Like so many racially insensitive or just plain insensitive comments spoken in the age of social media this doctor refuses to just apologize for doing the stupid. Instead he says he doesn’t understand why she would get upset. When I inadvertently stay something that is offensive to another I just say I’m sorry and take it as a teaching moment. If he had done that from the beginning it wouldn’t have had to make the news and risk a medical sanction. I too have lumbar hyperlordosis. As a kid they called it swayback and my dad called it a duck-bootie. It was cute when I was a 25 and a size 7 but at 56 it hurts like hell- I can feel the spinal bones rubbing together at L5S1 right where the curve is greatest and because the discs have begun to degenerate and lose fluid. These are the things the doctor should have been telling her. Over the past two years I’ve been seeing a chiropractor once a week and that’s been a great relief as the spinal adjustments take the pressure off and gently take some of the hypercurve away. And losing weight and strengthening my core is a GREAT help because the ab muscles help pull the spine back to alignment and less curve. Water exercise and therapy is great too because aerobics and weight training can be done without exacerbating the load. The term ghetto booty was cruel and racist and I hope she litigates.

Erika Nicole Kendall July 18, 2013 - 4:24 PM

“Duck booty” and saddleback – because of how it resembles a horse that’s spent most of its life carrying a saddle – are both common names. There was no reason for this. Seriously.

Eva July 18, 2013 - 3:59 PM

I would have embarrassed the doctor and said, “what’s ghetto booty?” And then watched him turn every shade of red as he tried to explain what it was?

CurlyCuse July 18, 2013 - 9:53 PM

I would love to have him explain what exactly “ghetto booty” is supposed to mean. Is he saying “you have a black girls’ ass” or “your large butt is a function of the socioeconomic reality that cheap calorie-laden fast food is so prevalent in neighborhoods where poor people are clustered” or “living in a ghetto changes your bone structure such that your back is swayed” or simply, “I’m too lazy and too much of a jerk to take your concerns seriously or speak to you in a way that respects your intelligence, so I’m just going to make some term up so that you go away”?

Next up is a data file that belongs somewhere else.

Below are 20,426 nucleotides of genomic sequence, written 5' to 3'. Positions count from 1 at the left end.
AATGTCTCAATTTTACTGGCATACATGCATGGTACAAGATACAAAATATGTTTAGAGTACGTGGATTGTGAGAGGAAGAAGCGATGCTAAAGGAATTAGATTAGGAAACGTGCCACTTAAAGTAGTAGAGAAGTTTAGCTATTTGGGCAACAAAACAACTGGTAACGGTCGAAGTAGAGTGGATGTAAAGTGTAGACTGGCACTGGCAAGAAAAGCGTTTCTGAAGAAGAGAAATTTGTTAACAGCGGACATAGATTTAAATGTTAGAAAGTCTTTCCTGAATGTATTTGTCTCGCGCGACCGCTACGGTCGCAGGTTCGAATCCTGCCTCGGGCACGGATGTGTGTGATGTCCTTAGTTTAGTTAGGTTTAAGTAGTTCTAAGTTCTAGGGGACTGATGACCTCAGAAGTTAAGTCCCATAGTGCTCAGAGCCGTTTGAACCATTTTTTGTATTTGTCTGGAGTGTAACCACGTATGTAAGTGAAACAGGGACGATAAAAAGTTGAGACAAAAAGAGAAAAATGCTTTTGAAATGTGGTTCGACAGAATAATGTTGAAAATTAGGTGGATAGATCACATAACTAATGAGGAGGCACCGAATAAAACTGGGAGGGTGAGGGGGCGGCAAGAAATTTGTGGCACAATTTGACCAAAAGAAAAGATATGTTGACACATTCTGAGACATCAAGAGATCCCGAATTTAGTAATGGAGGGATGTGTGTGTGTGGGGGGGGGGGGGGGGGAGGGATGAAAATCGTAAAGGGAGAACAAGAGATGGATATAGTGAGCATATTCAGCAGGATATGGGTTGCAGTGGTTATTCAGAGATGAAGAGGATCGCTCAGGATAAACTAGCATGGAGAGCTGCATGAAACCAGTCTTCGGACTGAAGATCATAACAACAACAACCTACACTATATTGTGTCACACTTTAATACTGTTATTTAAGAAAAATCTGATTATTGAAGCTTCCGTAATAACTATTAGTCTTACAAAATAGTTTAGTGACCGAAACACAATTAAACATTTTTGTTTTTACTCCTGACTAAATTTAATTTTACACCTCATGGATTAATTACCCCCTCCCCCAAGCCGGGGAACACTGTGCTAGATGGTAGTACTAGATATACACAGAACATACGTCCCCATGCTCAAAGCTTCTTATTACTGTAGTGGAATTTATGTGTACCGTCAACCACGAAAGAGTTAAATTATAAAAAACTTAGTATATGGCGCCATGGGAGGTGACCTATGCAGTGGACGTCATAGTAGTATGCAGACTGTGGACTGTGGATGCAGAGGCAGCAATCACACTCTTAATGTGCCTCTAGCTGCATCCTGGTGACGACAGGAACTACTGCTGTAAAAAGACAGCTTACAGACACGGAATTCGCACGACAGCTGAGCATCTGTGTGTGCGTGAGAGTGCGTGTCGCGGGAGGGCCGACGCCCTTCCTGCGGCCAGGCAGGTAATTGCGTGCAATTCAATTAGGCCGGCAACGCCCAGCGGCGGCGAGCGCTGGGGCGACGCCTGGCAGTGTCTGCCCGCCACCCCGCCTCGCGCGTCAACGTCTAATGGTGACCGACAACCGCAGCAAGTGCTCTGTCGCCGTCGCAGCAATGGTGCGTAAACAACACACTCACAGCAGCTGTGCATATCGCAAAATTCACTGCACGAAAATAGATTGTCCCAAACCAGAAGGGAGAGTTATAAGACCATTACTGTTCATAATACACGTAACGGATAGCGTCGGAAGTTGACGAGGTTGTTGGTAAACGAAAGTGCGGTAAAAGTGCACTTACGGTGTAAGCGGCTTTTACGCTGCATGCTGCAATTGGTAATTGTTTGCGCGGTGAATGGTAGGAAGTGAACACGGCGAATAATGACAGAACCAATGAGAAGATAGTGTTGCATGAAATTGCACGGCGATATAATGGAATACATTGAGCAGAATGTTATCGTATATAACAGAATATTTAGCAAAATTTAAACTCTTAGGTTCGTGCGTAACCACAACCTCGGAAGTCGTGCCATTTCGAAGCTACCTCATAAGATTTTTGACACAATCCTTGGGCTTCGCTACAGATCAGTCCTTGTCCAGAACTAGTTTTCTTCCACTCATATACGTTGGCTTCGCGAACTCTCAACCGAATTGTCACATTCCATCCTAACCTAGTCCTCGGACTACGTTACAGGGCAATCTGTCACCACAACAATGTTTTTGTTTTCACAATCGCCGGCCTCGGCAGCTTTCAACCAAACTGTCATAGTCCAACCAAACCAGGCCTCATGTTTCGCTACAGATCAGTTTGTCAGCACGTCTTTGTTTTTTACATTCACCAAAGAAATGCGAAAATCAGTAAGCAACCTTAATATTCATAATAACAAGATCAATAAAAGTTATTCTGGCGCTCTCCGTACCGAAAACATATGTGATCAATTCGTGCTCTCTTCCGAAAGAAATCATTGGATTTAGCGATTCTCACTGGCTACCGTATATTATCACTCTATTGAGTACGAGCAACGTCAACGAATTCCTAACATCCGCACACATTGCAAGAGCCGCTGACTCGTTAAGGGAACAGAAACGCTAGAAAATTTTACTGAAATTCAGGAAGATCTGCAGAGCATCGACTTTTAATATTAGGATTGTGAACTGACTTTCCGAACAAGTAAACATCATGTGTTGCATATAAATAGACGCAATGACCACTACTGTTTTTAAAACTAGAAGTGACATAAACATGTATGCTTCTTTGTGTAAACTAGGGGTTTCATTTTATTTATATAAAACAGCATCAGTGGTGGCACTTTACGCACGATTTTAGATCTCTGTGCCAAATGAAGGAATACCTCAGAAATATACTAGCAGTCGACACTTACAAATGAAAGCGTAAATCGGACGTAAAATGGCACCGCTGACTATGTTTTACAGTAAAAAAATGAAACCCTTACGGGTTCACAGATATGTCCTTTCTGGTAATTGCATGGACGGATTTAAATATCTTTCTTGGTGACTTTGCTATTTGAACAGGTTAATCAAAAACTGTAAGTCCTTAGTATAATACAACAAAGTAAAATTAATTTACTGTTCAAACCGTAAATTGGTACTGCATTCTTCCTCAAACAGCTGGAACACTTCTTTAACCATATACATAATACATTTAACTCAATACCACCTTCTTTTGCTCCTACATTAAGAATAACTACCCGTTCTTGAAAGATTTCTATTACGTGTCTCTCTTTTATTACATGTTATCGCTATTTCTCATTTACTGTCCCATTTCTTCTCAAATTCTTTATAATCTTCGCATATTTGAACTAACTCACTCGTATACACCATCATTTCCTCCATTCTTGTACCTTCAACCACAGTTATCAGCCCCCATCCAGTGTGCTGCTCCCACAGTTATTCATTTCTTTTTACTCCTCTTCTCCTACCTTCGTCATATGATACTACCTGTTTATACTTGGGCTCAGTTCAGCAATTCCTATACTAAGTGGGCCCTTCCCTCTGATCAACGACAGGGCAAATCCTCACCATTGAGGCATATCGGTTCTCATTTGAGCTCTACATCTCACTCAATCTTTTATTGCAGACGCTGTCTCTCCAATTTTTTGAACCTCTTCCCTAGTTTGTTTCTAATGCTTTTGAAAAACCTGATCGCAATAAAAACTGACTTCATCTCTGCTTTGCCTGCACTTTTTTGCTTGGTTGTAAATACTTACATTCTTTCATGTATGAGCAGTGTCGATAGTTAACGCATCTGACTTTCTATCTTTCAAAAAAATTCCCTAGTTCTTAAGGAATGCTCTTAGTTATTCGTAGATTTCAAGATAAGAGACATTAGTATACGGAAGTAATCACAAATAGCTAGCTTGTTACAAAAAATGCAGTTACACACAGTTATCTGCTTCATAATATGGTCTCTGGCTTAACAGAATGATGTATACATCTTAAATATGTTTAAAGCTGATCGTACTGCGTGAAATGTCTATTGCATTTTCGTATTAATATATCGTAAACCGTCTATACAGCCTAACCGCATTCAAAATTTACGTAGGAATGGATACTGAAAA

Marla July 18, 2013 - 7:02 PM

She needs to strengthen her core, wear a core waist support and perhaps get belly/flank liposuction or abdominoplasty. I have this and it only started bothering me once my lower abs and core started to get weaker as I got older. The more middle area weight I lose and strengthen my core, the less it is bothersome (middle area weight loss only comes with overall weight loss and stronger muscles…I know Erika). Trying to avoid the plastic surgery route but I am not opposed if it means living pain free. And yes, squat, squat, squat.

That Dr. is a grade-A butthole for uttering that statement. I hope he gets ridiculed by the medical community for at least a good half decade and he should apologize.

It is a tad funny though….like something from a comedy sketch…only it’s real life.

Erika Nicole Kendall July 18, 2013 - 11:33 PM

“(middle area weight loss only comes with overall weight loss and stronger muscles…I know Erika)”

*Diet. Can’t forget diet.

True July 18, 2013 - 9:17 PM

Ghetto booty? Really? I think when I read the title of the blog my brain fizzed out for a minute. Why couldn’t he have just told her about the curvature of her back? The need to “dumb down” his response was unnecessary. Would he have said the same to a man? UGH!

Ctina July 19, 2013 - 1:13 AM